WASHINGTON -- Striking back at a magazine article that accused him of illegal leaks to the press, independent counsel Kenneth W. Starr fired off an irate 19-page letter yesterday, asserting that the author's "reckless and irresponsible attack borders on the libelous."
The letter signaled an extraordinary effort by the special prosecutor to control damage from what is widely regarded as a public relations blunder. In an article published in Brill's Content, a new magazine about the media, Starr acknowledged that he and his deputies had leaked information about the Monica Lewinsky investigation to reporters.
In the article, Steve Brill, the magazine's editor and publisher, characterized Starr's admitted activities as a violation of federal grand jury secrecy laws and Justice Department guidelines. Starr, however, has said that his leaks were not illegal because the information he disclosed was not part of grand jury proceedings.
Starr, in his third response to the Brill article in four days, said, "You challenge this office at a fundamental level -- alleging that we would commit crimes to uncover crime. I categorically and unequivocally reject the charge that this office has, in any way, violated any precept of law, policy or ethics."
Starr's effort to quiet the storm over his interview with Brill came as Clinton allies stepped up their attacks on the Whitewater independent counsel. Before Starr's letter was made public yesterday, President Clinton's private lawyer, David E. Kendall, wrote a three-page letter to Starr, accusing him of violating the law and ethics rules for federal prosecutors.
Chief U.S. District Judge Norma Holloway Johnson, who is overseeing the Lewinsky grand jury, is expected to hold a hearing in early July to address a complaint filed by Kendall four months ago in which he accused Starr of illegal leaks and sought sanctions.
Brill, responding to Starr's letter in a statement, noted that Starr did not dispute "any of the quotes attributed by me to him." Brill pledged to publish the prosecutor's letter in his magazine's next issue.
He called on Starr to release records of his office's telephone calls and face-to-face conversations with reporters.
"Judge Starr might consider releasing all reporters from any pledges of confidentiality that were extracted by him and his deputies," Brill said.
In his 19-page letter -- seeming, in parts, like a legal brief -- Starr told Brill that his office avoids disclosures of information "sought from or provided by witnesses -- whether in the form of investigative interviews, grand jury appearances or documents provided to this office. We have not disclosed this information to the media, and your claim that I have admitted doing so is false."
But the independent counsel listed a number of "legal and policy issues" -- such as the staffing of his office and the timetable for his investigation -- that he said were appropriate for discussions with the news media. He insisted that all the disclosures have been not only legal, but "part and parcel" of the duties of a prosecutor.
And in a statement about the federal law that bars prosecutors from disclosing grand jury matters -- known as Rule 6(e) -- Starr made a claim that is disputed by some lawyers, including Kendall.
"Contrary to the view you adopted," Starr wrote to Brill, "Rule 6(e) does not encompass all facts that can somehow be associated with a grand jury investigation."
Kendall, in his letter yesterday, said the prosecutor's comments in the Brill article were "at breathtaking variance" with his previous public statements about his duties and actions.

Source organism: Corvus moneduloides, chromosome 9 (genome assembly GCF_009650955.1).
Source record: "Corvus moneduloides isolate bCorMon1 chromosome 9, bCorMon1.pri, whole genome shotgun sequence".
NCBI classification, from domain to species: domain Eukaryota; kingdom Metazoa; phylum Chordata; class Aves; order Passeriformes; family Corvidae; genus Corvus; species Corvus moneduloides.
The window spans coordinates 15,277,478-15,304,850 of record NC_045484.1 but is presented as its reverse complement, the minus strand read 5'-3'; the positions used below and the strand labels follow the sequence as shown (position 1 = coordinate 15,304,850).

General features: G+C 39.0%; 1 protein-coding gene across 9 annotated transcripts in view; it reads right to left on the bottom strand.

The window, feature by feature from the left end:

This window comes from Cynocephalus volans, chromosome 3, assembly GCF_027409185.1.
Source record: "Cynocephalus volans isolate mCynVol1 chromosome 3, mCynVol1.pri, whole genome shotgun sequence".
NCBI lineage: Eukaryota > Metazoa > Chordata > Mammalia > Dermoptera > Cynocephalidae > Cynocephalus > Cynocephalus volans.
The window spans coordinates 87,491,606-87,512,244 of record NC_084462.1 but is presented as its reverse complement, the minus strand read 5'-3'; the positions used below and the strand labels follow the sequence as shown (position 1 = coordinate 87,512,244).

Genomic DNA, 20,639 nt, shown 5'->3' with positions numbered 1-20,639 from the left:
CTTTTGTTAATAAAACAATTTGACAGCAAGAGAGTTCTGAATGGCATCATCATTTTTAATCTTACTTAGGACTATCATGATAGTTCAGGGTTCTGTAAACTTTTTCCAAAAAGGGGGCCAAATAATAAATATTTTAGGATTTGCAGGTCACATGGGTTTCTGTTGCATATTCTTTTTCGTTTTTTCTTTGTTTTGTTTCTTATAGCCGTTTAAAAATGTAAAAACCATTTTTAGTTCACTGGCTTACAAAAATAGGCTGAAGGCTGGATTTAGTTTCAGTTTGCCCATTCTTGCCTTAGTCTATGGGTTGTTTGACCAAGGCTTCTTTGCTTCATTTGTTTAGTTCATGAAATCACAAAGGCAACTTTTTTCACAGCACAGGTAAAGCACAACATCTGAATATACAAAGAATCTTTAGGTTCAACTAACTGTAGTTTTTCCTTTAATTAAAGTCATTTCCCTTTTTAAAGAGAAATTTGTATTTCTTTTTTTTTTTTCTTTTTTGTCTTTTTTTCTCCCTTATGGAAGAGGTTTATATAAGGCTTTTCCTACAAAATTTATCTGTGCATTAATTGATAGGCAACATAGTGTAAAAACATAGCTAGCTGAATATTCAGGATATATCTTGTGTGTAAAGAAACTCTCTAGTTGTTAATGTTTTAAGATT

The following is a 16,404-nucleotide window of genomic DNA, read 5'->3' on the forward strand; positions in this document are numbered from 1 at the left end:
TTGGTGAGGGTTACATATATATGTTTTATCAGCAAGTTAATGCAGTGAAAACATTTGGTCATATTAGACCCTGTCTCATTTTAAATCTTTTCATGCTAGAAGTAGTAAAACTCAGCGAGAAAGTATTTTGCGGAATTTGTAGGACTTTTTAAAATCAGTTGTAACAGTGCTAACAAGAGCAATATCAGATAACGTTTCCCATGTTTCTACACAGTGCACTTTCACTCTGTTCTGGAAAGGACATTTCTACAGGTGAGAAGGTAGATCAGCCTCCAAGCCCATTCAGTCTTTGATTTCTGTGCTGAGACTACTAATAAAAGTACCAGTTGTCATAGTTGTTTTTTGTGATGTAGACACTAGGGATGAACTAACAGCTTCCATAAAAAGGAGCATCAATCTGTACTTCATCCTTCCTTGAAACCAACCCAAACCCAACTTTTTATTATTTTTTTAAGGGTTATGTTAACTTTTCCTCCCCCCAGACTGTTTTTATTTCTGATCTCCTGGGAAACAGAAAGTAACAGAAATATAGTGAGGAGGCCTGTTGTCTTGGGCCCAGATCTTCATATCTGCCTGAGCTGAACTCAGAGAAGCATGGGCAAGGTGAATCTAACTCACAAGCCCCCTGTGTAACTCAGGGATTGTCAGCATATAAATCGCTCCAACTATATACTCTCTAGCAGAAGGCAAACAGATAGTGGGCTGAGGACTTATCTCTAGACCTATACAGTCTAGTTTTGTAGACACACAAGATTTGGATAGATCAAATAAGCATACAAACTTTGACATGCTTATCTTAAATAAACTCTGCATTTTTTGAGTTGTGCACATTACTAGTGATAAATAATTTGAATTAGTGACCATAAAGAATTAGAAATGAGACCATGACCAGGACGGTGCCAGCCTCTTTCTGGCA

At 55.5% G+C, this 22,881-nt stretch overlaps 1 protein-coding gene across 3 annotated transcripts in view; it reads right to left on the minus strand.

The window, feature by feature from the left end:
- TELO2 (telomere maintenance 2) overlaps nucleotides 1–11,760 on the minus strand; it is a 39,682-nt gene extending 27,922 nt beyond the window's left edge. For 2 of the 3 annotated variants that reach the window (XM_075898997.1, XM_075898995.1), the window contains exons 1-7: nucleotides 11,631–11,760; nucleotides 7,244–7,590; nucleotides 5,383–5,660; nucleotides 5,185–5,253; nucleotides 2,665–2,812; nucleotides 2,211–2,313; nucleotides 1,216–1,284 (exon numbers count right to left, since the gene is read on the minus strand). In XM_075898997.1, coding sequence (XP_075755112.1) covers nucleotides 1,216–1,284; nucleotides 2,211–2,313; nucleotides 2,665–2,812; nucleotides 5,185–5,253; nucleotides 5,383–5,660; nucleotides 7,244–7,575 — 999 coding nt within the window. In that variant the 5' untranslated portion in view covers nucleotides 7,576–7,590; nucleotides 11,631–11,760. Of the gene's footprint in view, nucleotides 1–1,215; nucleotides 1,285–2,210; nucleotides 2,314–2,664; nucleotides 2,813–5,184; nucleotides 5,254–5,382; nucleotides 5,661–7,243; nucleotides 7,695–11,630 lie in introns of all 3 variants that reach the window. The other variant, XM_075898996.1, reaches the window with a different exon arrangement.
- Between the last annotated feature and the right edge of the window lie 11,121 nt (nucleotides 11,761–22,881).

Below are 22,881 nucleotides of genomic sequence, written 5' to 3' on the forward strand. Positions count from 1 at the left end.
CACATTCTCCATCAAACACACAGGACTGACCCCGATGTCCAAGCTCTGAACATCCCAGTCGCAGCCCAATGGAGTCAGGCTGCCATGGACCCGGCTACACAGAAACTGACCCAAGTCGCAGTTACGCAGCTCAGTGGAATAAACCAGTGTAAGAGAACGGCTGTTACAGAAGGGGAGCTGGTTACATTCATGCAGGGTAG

The president's lawyer pointed out some of Starr's own words from letters and news conferences in which the prosecutor has said that leaks of information from his office would be "a firing offense" and "utterly intolerable."
"What is so astonishing about your comments in the Brill article," Kendall wrote, "is that they contradict not simply our view but your own frequently and publicly expressed views both about the need to put a stop to leaking and your own protestations about your and your own staff's utter innocence in that regard."
Kendall also said Starr's view of the grand jury secrecy law "is demonstrably not the governing law." He said the U.S. Court of Appeals for the District of Columbia -- on which Starr once served -- has stressed that Rule 6(e) "is to be given a broad meaning to encompass much more than simply what transpires within the four walls of the grand jury room."
In a point-by-point outline, Starr described what he said were 14 factual errors in the Brill article. In some instances, Starr said, Brill incorrectly identified Starr's office as the source of leaked information.
Starr suggested that others, such as White House officials, could have been the source.
"There are abundant sources of information outside the [Office of the Independent Counsel] available to the media," Starr wrote. He noted that the White House might leak damaging information about itself to blunt its effect, or to falsely accuse Starr's office of the leak "as part of an orchestrated public attack."
In one case, Starr denied Brill's assertion that Starr's office was the source of an article in the New York Times about Clinton's secretary, Betty Currie.
The Times reported that Currie told investigators about presidential gifts she had retrieved from Lewinsky and how Clinton had gone over with Currie her own recollections of Lewinsky's visits to see him. But the article said Currie's grand jury testimony "remains a secret."
Brill reported in his article that "Starr acknowledges that he personally" had met with the Times reporters who wrote the February article, as did his deputy, Jackie Bennett.
In yesterday's letter, Starr wrote, "The article does not reveal matters occurring before the grand jury; nor did the information it contains come from the OIC."
Pub Date: 6/17/98